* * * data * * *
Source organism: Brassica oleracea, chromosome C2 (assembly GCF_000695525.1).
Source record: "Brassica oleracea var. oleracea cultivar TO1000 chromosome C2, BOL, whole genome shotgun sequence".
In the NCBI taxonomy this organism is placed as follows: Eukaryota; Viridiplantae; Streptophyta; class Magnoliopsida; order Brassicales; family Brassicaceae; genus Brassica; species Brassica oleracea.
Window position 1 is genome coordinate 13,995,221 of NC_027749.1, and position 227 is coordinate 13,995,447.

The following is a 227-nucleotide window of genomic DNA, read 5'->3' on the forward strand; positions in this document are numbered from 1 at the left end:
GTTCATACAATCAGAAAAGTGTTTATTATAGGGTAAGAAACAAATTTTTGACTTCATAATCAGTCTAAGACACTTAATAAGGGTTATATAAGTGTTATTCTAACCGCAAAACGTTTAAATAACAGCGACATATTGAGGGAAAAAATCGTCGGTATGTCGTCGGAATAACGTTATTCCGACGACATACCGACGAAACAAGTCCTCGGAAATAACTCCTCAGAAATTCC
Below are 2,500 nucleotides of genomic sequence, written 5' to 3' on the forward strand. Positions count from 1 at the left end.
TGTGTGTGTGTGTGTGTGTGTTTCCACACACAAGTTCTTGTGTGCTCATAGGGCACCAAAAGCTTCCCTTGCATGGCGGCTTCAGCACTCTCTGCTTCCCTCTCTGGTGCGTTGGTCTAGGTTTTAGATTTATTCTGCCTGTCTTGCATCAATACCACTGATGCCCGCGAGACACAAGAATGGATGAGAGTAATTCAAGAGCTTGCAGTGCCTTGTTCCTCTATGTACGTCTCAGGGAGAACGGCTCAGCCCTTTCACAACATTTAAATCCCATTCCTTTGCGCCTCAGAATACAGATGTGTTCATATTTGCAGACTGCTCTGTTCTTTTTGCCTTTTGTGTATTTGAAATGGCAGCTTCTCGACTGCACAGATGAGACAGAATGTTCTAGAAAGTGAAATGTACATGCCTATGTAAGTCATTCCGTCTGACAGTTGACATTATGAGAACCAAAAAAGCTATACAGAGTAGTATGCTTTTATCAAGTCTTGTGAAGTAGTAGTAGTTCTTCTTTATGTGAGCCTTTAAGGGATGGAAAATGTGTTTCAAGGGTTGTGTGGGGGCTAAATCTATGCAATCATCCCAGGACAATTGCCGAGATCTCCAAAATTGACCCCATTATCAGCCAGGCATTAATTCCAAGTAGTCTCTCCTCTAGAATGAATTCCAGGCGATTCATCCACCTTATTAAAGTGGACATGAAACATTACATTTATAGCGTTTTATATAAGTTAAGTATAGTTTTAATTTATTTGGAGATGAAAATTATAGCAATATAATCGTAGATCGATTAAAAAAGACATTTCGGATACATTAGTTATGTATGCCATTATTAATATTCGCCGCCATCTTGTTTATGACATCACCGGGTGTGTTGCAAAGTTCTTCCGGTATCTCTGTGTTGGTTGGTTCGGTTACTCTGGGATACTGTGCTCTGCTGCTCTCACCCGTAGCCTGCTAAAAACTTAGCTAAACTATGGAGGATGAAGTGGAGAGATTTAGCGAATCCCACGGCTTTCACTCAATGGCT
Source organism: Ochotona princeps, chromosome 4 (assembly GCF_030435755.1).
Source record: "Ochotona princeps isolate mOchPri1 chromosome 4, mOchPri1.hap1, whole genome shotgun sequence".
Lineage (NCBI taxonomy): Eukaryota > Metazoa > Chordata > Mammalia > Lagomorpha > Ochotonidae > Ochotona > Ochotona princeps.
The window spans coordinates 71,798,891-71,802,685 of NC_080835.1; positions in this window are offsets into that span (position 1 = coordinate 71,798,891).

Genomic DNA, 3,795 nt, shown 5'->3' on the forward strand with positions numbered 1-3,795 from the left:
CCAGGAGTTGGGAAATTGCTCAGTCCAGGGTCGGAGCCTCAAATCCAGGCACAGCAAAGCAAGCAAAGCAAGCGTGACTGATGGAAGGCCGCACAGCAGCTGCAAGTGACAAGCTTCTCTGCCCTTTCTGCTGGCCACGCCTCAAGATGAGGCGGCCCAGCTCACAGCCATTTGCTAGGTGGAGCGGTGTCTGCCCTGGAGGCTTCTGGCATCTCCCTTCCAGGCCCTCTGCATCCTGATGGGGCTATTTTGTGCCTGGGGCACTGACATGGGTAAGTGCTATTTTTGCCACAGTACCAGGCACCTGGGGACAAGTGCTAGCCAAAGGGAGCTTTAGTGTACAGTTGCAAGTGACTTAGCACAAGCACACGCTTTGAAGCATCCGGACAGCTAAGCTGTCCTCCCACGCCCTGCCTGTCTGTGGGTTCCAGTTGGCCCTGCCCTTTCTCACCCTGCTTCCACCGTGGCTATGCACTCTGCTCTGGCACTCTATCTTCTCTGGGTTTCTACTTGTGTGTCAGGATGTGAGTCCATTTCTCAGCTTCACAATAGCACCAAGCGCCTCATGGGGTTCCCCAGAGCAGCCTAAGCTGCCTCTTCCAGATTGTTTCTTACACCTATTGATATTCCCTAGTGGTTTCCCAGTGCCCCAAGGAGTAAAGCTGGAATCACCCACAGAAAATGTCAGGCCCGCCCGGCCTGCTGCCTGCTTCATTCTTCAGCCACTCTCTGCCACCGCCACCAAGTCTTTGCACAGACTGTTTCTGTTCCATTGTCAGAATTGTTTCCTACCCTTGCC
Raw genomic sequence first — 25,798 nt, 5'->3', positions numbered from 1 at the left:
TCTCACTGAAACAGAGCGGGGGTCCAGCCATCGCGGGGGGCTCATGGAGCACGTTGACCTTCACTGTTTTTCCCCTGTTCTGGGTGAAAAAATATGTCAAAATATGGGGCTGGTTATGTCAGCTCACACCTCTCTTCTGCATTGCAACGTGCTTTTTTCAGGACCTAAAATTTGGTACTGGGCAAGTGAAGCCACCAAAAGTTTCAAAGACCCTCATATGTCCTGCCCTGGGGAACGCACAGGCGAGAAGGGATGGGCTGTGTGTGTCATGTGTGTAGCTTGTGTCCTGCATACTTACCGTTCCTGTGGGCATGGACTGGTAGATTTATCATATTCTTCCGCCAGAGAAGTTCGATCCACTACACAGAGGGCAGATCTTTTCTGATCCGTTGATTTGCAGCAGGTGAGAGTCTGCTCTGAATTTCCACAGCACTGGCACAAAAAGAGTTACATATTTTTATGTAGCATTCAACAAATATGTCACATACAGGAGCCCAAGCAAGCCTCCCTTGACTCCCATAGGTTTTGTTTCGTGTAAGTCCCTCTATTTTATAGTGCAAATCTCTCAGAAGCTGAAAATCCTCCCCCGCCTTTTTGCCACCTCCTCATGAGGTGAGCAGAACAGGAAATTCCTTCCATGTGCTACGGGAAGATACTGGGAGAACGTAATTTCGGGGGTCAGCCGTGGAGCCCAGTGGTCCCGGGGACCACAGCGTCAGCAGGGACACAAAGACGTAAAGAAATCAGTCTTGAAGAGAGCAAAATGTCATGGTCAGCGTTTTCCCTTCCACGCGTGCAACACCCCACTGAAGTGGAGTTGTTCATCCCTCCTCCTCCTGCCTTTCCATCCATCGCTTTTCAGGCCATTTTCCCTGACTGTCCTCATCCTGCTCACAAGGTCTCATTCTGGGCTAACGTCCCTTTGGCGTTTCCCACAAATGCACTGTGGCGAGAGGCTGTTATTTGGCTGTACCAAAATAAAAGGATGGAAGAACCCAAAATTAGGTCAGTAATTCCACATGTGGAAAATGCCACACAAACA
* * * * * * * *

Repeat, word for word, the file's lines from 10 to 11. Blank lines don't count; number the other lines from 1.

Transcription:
Source record: "Ochotona princeps isolate mOchPri1 chromosome 4, mOchPri1.hap1, whole genome shotgun sequence".
Lineage (NCBI taxonomy): Eukaryota > Metazoa > Chordata > Mammalia > Lagomorpha > Ochotonidae > Ochotona > Ochotona princeps.